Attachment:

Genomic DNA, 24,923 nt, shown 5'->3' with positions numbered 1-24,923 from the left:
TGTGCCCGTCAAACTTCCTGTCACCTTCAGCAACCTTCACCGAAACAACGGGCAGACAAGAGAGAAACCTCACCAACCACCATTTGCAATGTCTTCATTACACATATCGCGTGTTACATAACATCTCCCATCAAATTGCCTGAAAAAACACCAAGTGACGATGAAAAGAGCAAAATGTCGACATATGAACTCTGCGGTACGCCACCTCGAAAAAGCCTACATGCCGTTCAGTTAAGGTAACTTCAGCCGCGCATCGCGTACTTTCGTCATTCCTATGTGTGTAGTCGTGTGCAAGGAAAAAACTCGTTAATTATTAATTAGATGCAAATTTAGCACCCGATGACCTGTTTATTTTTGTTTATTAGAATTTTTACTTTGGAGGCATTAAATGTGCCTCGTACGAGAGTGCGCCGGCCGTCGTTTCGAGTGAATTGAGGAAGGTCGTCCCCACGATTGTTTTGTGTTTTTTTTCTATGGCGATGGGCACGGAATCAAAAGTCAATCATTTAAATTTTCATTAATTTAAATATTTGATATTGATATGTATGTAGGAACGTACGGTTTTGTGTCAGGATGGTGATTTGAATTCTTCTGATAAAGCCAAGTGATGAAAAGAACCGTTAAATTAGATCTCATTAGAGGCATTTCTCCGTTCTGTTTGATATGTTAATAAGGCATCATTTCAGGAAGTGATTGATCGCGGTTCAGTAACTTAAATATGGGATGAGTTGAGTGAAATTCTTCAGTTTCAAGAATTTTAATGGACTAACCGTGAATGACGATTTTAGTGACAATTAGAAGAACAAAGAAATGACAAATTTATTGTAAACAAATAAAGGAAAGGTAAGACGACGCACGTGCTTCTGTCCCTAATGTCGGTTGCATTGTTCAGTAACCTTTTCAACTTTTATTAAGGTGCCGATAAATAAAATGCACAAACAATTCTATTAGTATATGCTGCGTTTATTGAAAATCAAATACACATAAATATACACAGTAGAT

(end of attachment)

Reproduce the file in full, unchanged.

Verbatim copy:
Genomic DNA, 24,923 nt, shown 5'->3' with positions numbered 1-24,923 from the left:
TGTGCCCGTCAAACTTCCTGTCACCTTCAGCAACCTTCACCGAAACAACGGGCAGACAAGAGAGAAACCTCACCAACCACCATTTGCAATGTCTTCATTACACATATCGCGTGTTACATAACATCTCCCATCAAATTGCCTGAAAAAACACCAAGTGACGATGAAAAGAGCAAAATGTCGACATATGAACTCTGCGGTACGCCACCTCGAAAAAGCCTACATGCCGTTCAGTTAAGGTAACTTCAGCCGCGCATCGCGTACTTTCGTCATTCCTATGTGTGTAGTCGTGTGCAAGGAAAAAACTCGTTAATTATTAATTAGATGCAAATTTAGCACCCGATGACCTGTTTATTTTTGTTTATTAGAATTTTTACTTTGGAGGCATTAAATGTGCCTCGTACGAGAGTGCGCCGGCCGTCGTTTCGAGTGAATTGAGGAAGGTCGTCCCCACGATTGTTTTGTGTTTTTTTTCTATGGCGATGGGCACGGAATCAAAAGTCAATCATTTAAATTTTCATTAATTTAAATATTTGATATTGATATGTATGTAGGAACGTACGGTTTTGTGTCAGGATGGTGATTTGAATTCTTCTGATAAAGCCAAGTGATGAAAAGAACCGTTAAATTAGATCTCATTAGAGGCATTTCTCCGTTCTGTTTGATATGTTAATAAGGCATCATTTCAGGAAGTGATTGATCGCGGTTCAGTAACTTAAATATGGGATGAGTTGAGTGAAATTCTTCAGTTTCAAGAATTTTAATGGACTAACCGTGAATGACGATTTTAGTGACAATTAGAAGAACAAAGAAATGACAAATTTATTGTAAACAAATAAAGGAAAGGTAAGACGACGCACGTGCTTCTGTCCCTAATGTCGGTTGCATTGTTCAGTAACCTTTTCAACTTTTATTAAGGTGCCGATAAATAAAATGCACAAACAATTCTATTAGTATATGCTGCGTTTATTGAAAATCAAATACACATAAATATACACAGTAGAT